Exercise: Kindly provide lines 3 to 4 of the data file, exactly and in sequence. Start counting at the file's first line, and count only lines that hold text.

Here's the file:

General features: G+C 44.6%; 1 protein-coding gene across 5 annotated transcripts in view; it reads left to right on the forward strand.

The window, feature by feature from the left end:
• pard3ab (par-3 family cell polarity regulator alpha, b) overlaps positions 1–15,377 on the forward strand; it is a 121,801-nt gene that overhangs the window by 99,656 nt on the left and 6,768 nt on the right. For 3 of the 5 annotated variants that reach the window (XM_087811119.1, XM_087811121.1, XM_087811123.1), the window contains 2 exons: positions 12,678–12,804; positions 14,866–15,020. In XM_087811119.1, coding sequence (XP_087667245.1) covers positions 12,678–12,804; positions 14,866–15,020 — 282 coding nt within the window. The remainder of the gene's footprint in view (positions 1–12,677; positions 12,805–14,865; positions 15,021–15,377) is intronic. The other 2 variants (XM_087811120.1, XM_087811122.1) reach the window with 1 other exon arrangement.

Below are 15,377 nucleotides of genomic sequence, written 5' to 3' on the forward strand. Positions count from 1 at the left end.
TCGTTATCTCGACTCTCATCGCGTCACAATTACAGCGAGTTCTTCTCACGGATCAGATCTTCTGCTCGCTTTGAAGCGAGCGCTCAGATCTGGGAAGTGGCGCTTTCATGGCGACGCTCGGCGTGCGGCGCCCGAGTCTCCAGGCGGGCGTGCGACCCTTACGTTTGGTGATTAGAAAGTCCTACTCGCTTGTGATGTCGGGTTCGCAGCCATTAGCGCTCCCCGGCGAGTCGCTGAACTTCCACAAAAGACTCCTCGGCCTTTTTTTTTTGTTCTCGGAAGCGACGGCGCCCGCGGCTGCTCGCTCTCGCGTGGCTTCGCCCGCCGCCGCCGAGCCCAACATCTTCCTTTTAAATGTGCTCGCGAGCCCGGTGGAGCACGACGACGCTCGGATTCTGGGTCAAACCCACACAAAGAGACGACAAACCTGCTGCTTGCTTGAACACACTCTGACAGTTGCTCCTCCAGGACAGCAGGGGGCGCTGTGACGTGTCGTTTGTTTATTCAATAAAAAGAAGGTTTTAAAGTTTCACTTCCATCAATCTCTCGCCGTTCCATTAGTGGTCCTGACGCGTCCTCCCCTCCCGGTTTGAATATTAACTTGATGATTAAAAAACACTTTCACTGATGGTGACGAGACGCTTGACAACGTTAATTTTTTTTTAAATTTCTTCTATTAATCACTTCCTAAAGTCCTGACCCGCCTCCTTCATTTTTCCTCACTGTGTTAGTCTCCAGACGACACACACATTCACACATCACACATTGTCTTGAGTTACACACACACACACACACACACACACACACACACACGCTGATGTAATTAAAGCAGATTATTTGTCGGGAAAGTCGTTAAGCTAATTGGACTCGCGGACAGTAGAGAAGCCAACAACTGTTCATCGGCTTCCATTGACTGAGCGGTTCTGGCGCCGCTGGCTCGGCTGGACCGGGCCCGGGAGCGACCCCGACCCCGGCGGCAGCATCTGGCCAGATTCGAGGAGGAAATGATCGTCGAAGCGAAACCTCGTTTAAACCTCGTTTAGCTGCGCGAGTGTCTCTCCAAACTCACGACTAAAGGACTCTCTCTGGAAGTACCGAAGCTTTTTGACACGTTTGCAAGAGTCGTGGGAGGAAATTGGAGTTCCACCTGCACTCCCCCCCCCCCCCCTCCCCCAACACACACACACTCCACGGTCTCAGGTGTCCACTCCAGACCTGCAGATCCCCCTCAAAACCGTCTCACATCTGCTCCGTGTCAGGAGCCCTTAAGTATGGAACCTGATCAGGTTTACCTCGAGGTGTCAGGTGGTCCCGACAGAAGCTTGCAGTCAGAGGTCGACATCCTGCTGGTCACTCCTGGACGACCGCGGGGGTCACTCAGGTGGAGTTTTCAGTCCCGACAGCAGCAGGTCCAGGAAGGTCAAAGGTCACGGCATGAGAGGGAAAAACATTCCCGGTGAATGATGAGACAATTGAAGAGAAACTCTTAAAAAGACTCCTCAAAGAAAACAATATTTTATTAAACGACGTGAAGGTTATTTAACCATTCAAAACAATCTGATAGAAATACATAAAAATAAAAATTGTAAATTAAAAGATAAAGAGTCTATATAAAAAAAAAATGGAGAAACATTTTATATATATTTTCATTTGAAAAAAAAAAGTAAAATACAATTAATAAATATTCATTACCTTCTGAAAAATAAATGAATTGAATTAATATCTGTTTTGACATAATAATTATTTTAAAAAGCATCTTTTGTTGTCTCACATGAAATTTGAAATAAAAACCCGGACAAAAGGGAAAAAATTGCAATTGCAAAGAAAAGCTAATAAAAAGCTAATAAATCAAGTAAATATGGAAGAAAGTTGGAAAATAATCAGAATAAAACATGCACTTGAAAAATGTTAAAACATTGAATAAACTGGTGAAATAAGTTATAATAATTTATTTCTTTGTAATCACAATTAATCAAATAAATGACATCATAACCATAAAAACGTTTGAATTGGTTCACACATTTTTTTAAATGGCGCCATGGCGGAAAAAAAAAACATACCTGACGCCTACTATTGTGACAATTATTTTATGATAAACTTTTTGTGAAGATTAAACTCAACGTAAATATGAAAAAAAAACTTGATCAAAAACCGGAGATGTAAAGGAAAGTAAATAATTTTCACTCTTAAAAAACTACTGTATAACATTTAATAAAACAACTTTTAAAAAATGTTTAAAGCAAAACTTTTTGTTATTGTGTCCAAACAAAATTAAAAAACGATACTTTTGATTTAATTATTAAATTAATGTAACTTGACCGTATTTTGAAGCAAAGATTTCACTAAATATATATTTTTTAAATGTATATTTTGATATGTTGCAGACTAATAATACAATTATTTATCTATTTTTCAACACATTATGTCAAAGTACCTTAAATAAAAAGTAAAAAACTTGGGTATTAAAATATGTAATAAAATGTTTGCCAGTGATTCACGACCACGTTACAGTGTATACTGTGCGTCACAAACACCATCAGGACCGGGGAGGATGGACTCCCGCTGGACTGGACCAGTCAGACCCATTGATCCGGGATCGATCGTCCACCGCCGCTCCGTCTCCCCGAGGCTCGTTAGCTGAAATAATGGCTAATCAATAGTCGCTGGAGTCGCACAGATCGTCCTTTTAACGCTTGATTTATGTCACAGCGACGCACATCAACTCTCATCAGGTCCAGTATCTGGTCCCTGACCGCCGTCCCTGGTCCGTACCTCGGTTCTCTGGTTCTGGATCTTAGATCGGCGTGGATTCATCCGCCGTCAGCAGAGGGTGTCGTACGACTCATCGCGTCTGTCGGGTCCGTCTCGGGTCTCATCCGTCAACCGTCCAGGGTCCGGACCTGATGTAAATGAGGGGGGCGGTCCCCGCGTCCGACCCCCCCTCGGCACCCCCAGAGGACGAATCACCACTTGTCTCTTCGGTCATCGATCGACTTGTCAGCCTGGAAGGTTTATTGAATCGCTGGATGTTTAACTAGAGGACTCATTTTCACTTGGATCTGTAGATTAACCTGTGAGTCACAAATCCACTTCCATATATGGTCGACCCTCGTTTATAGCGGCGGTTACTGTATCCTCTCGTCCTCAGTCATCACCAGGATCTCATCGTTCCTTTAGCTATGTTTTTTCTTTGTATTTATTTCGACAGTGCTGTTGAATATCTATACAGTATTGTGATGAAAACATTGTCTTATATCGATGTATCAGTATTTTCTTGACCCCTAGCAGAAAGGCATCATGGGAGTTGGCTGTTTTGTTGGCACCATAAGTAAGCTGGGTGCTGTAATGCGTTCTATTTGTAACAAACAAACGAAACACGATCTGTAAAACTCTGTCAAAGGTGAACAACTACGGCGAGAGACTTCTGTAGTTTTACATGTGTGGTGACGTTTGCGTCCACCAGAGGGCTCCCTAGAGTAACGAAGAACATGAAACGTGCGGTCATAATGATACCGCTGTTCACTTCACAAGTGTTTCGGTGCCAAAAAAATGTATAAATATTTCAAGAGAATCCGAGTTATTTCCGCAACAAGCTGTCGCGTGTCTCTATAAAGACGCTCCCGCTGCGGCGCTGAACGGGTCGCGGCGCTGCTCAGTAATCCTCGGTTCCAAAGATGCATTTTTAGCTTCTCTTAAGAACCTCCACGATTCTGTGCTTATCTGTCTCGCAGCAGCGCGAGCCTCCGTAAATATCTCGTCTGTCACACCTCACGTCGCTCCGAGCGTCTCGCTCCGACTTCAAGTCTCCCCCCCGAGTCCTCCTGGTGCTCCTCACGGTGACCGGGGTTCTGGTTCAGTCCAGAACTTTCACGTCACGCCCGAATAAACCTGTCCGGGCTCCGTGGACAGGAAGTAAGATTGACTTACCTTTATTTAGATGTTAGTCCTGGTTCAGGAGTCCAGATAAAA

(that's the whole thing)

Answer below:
• pard3ab (par-3 family cell polarity regulator alpha, b) overlaps positions 1–15,377 on the forward strand; it is a 121,801-nt gene that overhangs the window by 99,656 nt on the left and 6,768 nt on the right. For 3 of the 5 annotated variants that reach the window (XM_087811119.1, XM_087811121.1, XM_087811123.1), the window contains 2 exons: positions 12,678–12,804; positions 14,866–15,020. In XM_087811119.1, coding sequence (XP_087667245.1) covers positions 12,678–12,804; positions 14,866–15,020 — 282 coding nt within the window. The remainder of the gene's footprint in view (positions 1–12,677; positions 12,805–14,865; positions 15,021–15,377) is intronic. The other 2 variants (XM_087811120.1, XM_087811122.1) reach the window with 1 other exon arrangement.

Below are 15,377 nucleotides of genomic sequence, written 5' to 3' on the forward strand. Positions count from 1 at the left end.